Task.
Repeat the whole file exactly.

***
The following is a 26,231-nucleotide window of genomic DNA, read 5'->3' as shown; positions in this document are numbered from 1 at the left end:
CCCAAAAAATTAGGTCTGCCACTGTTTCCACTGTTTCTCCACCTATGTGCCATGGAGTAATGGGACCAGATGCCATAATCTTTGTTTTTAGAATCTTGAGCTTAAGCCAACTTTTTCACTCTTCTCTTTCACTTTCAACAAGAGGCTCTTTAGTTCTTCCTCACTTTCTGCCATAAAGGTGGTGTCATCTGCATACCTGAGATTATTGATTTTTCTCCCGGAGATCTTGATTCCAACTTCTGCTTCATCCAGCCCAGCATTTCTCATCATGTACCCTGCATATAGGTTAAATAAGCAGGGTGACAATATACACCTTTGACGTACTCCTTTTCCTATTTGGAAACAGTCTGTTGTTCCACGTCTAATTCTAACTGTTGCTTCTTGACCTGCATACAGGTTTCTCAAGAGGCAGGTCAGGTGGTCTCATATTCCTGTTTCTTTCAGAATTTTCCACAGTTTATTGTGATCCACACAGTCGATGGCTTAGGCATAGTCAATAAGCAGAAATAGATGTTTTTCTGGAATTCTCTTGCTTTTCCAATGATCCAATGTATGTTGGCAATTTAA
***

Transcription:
The following is a 26,231-nucleotide window of genomic DNA, read 5'->3' as shown; positions in this document are numbered from 1 at the left end:
CCCAAAAAATTAGGTCTGCCACTGTTTCCACTGTTTCTCCACCTATGTGCCATGGAGTAATGGGACCAGATGCCATAATCTTTGTTTTTAGAATCTTGAGCTTAAGCCAACTTTTTCACTCTTCTCTTTCACTTTCAACAAGAGGCTCTTTAGTTCTTCCTCACTTTCTGCCATAAAGGTGGTGTCATCTGCATACCTGAGATTATTGATTTTTCTCCCGGAGATCTTGATTCCAACTTCTGCTTCATCCAGCCCAGCATTTCTCATCATGTACCCTGCATATAGGTTAAATAAGCAGGGTGACAATATACACCTTTGACGTACTCCTTTTCCTATTTGGAAACAGTCTGTTGTTCCACGTCTAATTCTAACTGTTGCTTCTTGACCTGCATACAGGTTTCTCAAGAGGCAGGTCAGGTGGTCTCATATTCCTGTTTCTTTCAGAATTTTCCACAGTTTATTGTGATCCACACAGTCGATGGCTTAGGCATAGTCAATAAGCAGAAATAGATGTTTTTCTGGAATTCTCTTGCTTTTCCAATGATCCAATGTATGTTGGCAATTTAA